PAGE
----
Journal of Cachexia, Sarcopenia and Muscle (JCSM) Summary


Circulating factors associated with sarcopenia during ageing and after intensive lifestyle intervention

Chun‐wei Li, Kang Yu, Ng Shyh‐Chang, Guo‐xun Li, Ling‐juan Jiang, Song‐lin Yu, Long‐yu Xu, Rong‐ji Liu, Zi‐jian Guo, Hai‐yan Xie, Rong‐rong Li, Jie Ying, Kang Li, Dong‐jing Li

 

Background

Ageing, chronic diseases, prolonged inactivity, and inadequate nutrition pose a severe threat to skeletal muscle health and function. To date, experimental evidence suggests that ageing‐related subclinical inflammation could be an important causative factor in sarcopenia. Although inflammatory signalling has been implicated in the pathogenesis of experimental animal models of sarcopenia, few studies have surveyed the clinical association between circulating factors and muscle mass in patients before and after lifestyle interventions. In this study, we evaluated whether proinflammatory cytokines are associated with the onset of sarcopenia, which circulating factors are associated with the severity of sarcopenia, and how these factors change after lifestyle interventions in sarcopenic elderly persons.

Methods

A total of 56 elderly subjects (age ≥ 60 years) with sarcopenia and 56 elderly non‐sarcopenic subjects, who met entry criteria and had given informed consent, were selected from the Peking Union Medical College Hospital multicentre prospective longitudinal sarcopenia study for testing relevant circulating factors. Thirty‐two elderly subjects from the sarcopenic cohort completed a 12 week intensive lifestyle intervention programme with whey supplements (30 g/day) and a personalized resistance training regimen. The levels of proinflammatory cytokines and metabolic hormones, pre‐intensive and post‐intensive lifestyle interventions, were measured.

Results

The sarcopenic group was significantly older (72.05 ± 6.54 years; P < 0.001), more likely to be inactive and female (57.1% of all sarcopenic patients), and had a higher prevalence of type 2 diabetes (16% higher risk). Compared with non‐sarcopenic subjects, serum interleukin (IL)‐6, IL‐18, tumour necrosis factor‐α (TNF‐α), TNF‐like weak inducer of apoptosis (TWEAK), and leptin were significantly higher, while insulin growth factor 1, insulin, and adiponectin were significantly lower in sarcopenic patients (all P < 0.05). Logistic regression analyses revealed that high levels of TNF‐α (>11.15 pg/mL) and TWEAK (>1276.48 pg/mL) were associated with a 7.6‐fold and 14.3‐fold increased risk of sarcopenia, respectively. After adjustment for confounding variables, high levels of TWEAK were still associated with a 13.4‐fold increased risk of sarcopenia. Intensive lifestyle interventions led to significant improvements in sarcopenic patients' muscle mass and serum profiles of TWEAK, TNF‐α, IL‐18, insulin, and adiponectin (all P < 0.05).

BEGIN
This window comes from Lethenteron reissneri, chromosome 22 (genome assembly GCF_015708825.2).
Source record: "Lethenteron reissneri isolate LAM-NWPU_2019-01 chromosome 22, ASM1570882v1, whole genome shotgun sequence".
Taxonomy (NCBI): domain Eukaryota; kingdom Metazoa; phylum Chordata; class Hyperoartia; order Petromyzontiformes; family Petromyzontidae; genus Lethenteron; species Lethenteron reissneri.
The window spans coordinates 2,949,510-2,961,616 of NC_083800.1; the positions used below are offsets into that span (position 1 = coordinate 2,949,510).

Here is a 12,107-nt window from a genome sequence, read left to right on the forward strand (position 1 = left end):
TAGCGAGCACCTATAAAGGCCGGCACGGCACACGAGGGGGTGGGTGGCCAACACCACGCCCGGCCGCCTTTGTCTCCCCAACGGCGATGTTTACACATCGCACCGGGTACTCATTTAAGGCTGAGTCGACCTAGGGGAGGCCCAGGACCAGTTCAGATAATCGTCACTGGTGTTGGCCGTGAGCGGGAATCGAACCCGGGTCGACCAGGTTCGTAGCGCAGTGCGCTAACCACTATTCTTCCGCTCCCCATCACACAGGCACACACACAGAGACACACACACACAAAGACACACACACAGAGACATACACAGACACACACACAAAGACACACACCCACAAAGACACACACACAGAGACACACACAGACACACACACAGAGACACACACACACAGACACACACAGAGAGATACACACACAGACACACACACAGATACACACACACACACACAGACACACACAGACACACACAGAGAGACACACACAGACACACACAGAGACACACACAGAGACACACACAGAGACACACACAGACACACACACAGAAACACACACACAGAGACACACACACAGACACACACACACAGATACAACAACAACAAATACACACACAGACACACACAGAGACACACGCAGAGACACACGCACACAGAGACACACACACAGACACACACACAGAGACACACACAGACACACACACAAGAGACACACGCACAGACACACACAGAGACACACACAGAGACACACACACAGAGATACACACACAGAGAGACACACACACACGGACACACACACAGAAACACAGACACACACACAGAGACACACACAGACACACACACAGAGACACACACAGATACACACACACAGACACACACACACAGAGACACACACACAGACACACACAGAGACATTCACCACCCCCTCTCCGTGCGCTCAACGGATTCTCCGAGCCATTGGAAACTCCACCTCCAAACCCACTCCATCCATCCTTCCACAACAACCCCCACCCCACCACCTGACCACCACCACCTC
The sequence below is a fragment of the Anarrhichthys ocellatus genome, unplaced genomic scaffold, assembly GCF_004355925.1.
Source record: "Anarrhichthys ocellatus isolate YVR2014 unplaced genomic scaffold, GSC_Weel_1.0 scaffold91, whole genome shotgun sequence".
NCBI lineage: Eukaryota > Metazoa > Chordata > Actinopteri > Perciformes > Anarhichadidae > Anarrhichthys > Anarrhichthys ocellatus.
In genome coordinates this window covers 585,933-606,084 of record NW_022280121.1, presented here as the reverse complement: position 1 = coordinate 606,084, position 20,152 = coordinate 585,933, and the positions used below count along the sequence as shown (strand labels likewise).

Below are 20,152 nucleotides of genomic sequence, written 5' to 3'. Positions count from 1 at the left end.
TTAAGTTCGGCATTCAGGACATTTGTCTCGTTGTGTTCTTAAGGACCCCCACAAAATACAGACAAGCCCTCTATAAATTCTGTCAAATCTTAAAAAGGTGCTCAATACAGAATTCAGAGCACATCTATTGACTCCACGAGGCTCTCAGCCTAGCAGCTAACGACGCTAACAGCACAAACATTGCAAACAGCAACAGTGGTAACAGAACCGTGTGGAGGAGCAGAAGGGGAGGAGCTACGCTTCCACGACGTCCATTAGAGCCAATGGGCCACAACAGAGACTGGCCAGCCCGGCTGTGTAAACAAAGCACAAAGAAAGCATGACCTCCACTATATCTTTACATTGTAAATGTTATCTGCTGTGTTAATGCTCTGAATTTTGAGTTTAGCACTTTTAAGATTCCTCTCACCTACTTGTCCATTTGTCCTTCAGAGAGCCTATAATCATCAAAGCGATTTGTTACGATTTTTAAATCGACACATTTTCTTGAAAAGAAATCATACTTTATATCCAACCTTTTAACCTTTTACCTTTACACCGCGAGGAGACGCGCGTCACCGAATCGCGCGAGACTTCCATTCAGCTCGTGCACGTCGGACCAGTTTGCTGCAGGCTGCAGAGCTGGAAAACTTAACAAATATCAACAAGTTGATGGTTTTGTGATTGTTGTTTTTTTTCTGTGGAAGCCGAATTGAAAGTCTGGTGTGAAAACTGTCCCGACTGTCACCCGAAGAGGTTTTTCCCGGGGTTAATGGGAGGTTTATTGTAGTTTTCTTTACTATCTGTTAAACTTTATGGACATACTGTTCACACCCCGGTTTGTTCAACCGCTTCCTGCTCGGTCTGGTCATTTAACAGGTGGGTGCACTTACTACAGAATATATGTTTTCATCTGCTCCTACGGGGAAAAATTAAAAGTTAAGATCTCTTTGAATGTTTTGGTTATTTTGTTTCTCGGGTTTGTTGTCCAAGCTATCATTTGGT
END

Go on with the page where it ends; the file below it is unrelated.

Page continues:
Conclusions

High levels of the inflammatory cytokines TWEAK and TNF‐α are associated with an increased risk of sarcopenia, while the metabolic hormones insulin growth factor 1, insulin, and adiponectin are associated with a decreased risk of sarcopenia in our Chinese patient cohort. Intensive lifestyle interventions could significantly improve muscle mass, reduce inflammation, and restore metabolic hormone levels in sarcopenic patients. This trial was registered at clinicaltrials.gov as NCT02873676.

 

Li, C., Yu, K., Shyh‐Chang, N., Li, G., Jiang, L., Yu, S., Xu, L., Liu, R., Guo, Z., Xie, H., Li, R., Ying, J., Li, K., and Li, D. ( 2019) Circulating factors associated with sarcopenia during ageing and after intensive lifestyle intervention. Journal of Cachexia, Sarcopenia and Muscle, https://doi.org/10.1002/jcsm.12417.